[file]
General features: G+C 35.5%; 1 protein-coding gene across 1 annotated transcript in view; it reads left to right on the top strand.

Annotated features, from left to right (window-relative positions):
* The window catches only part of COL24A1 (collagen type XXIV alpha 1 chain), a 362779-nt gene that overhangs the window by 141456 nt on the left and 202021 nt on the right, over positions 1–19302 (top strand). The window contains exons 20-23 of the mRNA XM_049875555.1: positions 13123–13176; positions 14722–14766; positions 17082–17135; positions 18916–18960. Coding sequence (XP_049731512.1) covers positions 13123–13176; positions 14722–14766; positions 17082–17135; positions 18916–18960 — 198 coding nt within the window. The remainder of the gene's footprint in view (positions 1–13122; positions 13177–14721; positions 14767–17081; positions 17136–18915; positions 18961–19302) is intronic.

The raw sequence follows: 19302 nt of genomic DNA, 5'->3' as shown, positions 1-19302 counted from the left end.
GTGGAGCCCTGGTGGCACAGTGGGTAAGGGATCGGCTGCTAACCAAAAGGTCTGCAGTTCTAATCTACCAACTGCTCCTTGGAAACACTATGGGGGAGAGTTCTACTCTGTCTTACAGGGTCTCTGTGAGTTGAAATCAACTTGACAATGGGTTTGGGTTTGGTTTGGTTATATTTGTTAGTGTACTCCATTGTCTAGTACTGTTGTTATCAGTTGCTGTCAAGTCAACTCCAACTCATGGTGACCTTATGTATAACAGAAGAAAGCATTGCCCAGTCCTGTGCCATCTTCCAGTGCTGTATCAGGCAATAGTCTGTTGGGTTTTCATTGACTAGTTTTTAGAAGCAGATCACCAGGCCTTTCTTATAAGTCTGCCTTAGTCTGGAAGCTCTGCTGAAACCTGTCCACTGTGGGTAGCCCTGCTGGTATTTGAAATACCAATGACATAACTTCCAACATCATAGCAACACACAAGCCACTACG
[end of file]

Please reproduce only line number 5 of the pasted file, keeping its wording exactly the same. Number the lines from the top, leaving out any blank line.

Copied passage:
GTGGAGCCCTGGTGGCACAGTGGGTAAGGGATCGGCTGCTAACCAAAAGGTCTGCAGTTCTAATCTACCAACTGCTCCTTGGAAACACTATGGGGGAGAGTTCTACTCTGTCTTACAGGGTCTCTGTGAGTTGAAATCAACTTGACAATGGGTTTGGGTTTGGTTTGGTTATATTTGTTAGTGTACTCCATTGTCTAGTACTGTTGTTATCAGTTGCTGTCAAGTCAACTCCAACTCATGGTGACCTTATGTATAACAGAAGAAAGCATTGCCCAGTCCTGTGCCATCTTCCAGTGCTGTATCAGGCAATAGTCTGTTGGGTTTTCATTGACTAGTTTTTAGAAGCAGATCACCAGGCCTTTCTTATAAGTCTGCCTTAGTCTGGAAGCTCTGCTGAAACCTGTCCACTGTGGGTAGCCCTGCTGGTATTTGAAATACCAATGACATAACTTCCAACATCATAGCAACACACAAGCCACTACG